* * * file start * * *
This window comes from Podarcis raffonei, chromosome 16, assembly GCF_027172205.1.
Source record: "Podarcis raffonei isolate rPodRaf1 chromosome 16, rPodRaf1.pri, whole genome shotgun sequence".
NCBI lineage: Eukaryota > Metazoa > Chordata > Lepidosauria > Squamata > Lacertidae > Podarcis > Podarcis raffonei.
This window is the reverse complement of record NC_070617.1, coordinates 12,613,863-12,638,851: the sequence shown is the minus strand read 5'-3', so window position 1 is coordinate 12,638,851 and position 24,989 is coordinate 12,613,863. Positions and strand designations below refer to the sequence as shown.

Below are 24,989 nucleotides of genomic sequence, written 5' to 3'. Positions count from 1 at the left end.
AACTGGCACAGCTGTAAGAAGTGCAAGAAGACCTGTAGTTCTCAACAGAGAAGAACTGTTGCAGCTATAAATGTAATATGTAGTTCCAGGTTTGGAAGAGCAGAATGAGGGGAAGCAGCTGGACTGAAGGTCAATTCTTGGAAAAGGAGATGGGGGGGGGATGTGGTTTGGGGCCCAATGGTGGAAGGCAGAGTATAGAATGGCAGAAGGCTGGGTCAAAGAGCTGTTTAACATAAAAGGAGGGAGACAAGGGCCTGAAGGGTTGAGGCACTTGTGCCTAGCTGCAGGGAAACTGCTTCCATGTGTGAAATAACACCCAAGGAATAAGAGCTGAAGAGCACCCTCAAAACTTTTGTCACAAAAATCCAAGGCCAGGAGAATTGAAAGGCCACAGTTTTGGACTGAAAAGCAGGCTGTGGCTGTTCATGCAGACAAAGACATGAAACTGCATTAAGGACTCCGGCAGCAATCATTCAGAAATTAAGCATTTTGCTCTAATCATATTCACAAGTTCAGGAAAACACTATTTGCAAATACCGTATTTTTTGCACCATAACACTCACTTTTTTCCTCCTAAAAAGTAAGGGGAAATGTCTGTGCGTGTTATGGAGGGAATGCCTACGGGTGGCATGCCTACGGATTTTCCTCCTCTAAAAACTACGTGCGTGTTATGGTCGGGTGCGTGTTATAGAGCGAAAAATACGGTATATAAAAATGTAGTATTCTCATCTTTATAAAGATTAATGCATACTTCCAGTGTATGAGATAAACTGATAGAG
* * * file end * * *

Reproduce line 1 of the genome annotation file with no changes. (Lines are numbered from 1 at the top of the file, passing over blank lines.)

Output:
This window comes from Podarcis raffonei, chromosome 16, assembly GCF_027172205.1.